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Journal of the American Academy of Dermatology
Volume 57, n° 3
pages 413-420 (septembre 2007)
Doi : 10.1016/j.jaad.2007.01.042
accepted : 29 January 2007

Nontuberculous mycobacterial infections of the skin: A retrospective study of 25 cases

Roni Dodiuk-Gad, MD a, Pavel Dyachenko, MD a, Michael Ziv, MD a, Ayelet Shani-Adir, MD a, Yehudit Oren, MD a, Saul Mendelovici, MD a, Jan Shafer, MD b, Bibiana Chazan, MD c, Raul Raz, MD c, Yoram Keness, PhD d, Dganit Rozenman, MD a,
a From the Department of Dermatology 
b Institute of Pathology 
c Infectious Diseases Unit 
d Microbiology Laboratory, Ha’emek Medical Center 

Reprint requests: Dganit Rozenman, MD, Department of Dermatology, Ha’emek Medical Center, Afula 18101, Israel.

Afula, Israel


Absence of a pathognomonic clinical picture and variable histologic findings often delay diagnosis of nontuberculous mycobacteria (NTM)-induced cutaneous infections, and antimicrobial therapy varies.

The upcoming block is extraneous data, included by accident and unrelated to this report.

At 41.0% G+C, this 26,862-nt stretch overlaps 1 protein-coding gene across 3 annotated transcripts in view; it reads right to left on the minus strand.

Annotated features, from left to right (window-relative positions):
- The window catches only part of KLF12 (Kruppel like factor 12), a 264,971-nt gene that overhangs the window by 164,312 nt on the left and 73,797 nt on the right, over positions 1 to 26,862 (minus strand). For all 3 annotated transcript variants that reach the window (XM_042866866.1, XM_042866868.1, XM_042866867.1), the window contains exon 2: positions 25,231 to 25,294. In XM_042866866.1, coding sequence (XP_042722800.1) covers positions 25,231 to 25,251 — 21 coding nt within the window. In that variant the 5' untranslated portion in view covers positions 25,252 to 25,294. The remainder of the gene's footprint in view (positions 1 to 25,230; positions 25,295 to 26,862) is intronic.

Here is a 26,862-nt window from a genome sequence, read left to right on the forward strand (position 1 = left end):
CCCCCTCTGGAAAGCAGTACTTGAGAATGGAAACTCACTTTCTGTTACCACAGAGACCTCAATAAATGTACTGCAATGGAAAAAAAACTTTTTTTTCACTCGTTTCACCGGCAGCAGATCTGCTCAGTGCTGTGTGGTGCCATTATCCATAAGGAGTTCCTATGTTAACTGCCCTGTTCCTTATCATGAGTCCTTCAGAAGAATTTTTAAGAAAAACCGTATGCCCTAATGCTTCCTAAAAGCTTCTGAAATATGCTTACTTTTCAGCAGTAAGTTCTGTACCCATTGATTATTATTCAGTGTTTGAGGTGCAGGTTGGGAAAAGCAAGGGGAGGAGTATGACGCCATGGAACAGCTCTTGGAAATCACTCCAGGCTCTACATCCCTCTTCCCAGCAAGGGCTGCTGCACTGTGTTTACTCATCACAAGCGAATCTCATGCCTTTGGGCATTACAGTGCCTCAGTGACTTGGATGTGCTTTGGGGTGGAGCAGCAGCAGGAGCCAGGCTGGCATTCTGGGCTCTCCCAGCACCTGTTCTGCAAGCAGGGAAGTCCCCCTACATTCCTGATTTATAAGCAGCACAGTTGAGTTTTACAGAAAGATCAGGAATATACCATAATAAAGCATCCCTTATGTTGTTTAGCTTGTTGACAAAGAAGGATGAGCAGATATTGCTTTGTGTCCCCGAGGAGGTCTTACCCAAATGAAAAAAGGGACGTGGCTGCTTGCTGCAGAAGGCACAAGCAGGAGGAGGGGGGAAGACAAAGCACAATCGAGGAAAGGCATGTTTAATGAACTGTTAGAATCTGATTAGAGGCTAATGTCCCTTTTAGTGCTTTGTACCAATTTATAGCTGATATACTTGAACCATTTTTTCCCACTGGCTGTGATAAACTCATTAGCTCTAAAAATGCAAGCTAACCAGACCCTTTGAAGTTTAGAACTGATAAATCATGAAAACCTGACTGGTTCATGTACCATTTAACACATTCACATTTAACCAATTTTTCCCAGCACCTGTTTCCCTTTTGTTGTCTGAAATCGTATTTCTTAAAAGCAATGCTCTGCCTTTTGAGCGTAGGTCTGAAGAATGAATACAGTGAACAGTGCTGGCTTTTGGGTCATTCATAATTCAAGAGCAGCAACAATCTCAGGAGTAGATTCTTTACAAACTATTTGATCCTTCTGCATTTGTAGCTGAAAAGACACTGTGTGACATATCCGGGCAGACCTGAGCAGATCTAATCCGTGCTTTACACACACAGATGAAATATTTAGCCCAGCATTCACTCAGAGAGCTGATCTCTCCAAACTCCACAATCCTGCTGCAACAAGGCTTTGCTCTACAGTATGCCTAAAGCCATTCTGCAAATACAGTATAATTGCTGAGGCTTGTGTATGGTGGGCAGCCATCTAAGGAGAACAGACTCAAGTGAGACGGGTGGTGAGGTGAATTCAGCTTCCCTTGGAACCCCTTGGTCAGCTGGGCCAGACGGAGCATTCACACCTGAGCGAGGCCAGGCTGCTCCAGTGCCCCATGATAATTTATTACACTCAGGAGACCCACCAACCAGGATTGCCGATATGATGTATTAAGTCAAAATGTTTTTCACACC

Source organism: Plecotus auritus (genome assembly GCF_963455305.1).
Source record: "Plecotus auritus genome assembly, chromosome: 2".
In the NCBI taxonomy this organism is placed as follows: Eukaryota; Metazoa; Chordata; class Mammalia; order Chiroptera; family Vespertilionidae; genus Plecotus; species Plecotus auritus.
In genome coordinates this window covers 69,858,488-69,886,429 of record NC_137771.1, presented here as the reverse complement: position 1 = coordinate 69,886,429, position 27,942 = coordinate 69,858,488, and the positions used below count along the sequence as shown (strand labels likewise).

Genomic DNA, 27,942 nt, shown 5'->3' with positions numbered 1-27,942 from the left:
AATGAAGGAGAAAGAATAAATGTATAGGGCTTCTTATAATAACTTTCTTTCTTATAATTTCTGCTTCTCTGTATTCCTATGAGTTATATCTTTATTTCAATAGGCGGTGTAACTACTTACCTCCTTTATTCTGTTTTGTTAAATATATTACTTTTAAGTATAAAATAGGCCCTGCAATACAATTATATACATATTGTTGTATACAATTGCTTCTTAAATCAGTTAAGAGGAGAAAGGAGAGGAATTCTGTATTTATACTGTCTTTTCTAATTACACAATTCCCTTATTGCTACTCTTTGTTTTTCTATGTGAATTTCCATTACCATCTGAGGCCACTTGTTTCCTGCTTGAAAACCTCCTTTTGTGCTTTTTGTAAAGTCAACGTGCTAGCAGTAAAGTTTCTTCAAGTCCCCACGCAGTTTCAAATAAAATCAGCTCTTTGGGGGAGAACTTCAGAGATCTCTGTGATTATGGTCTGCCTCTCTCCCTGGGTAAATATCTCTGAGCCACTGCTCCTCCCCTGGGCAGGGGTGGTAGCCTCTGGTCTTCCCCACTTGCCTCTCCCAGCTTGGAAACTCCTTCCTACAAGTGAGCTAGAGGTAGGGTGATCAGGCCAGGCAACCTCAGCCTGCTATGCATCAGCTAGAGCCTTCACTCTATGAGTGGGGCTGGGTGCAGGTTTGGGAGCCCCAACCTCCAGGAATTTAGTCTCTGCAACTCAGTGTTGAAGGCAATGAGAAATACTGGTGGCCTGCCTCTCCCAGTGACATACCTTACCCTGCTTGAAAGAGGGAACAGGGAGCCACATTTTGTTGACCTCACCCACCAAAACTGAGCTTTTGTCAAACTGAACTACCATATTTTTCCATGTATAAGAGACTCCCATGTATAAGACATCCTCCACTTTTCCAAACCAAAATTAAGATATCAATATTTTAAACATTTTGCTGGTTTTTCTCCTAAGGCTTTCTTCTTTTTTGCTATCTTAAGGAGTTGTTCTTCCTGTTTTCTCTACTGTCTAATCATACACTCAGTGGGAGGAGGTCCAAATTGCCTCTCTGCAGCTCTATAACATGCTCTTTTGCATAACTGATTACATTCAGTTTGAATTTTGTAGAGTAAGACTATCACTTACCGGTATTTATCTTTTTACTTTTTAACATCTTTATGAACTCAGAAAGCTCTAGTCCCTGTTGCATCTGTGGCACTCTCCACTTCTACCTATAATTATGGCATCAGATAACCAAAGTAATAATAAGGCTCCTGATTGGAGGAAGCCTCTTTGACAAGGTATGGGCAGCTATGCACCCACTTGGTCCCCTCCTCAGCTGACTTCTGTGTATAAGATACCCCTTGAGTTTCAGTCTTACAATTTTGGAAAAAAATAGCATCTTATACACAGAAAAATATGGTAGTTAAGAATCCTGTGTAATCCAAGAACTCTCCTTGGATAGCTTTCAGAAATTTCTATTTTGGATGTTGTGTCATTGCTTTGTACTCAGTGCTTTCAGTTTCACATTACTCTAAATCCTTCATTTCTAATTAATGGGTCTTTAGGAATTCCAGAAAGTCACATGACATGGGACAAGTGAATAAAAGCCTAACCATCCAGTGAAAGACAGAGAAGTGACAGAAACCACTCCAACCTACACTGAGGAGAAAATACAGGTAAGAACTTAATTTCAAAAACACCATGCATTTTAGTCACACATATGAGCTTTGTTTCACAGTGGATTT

We sought to investigate the clinical, microbiologic, and pathological findings of cutaneous NTM infections and response to different treatments.


Records of patients with NTM infections of the skin confirmed by positive cultures or histologic findings were reviewed. Clinical, microbiologic, and epidemiologic data were collected and skin biopsy specimens were reassessed.


The series included 25 cases, one diagnosed by histology and 24 by positive culture: 16 cases with Mycobacterium marinum , 3 of atypical Mycobacterium without species identification, and one each with M chelonae , M xenopi , M abscessus , M gordonae , and M fortuitum . One of 16 patients with M marinum developed tenosynovitis. Mean interval between clinical presentation and diagnosis was 7.1 months (range: 1-27.3 months). All isolates analyzed for antimicrobial susceptibility pattern were sensitive to clarithromycin.


Limitations include methods of case collection, retrospective study, and relatively small number of patients.


Diagnosis of NTM should be confirmed by histology and bacteriology studies of tissue cultures. Strong clinical suggestion of M marinum infection warrants initial empirical treatment to prevent progression to deep infection. The recommended treatment as indicated by the results of the in vitro susceptibility and clinical response is clarithromycin.

The full text of this article is available in PDF format.

 Funding sources: None.
Conflicts of interest: None declared.

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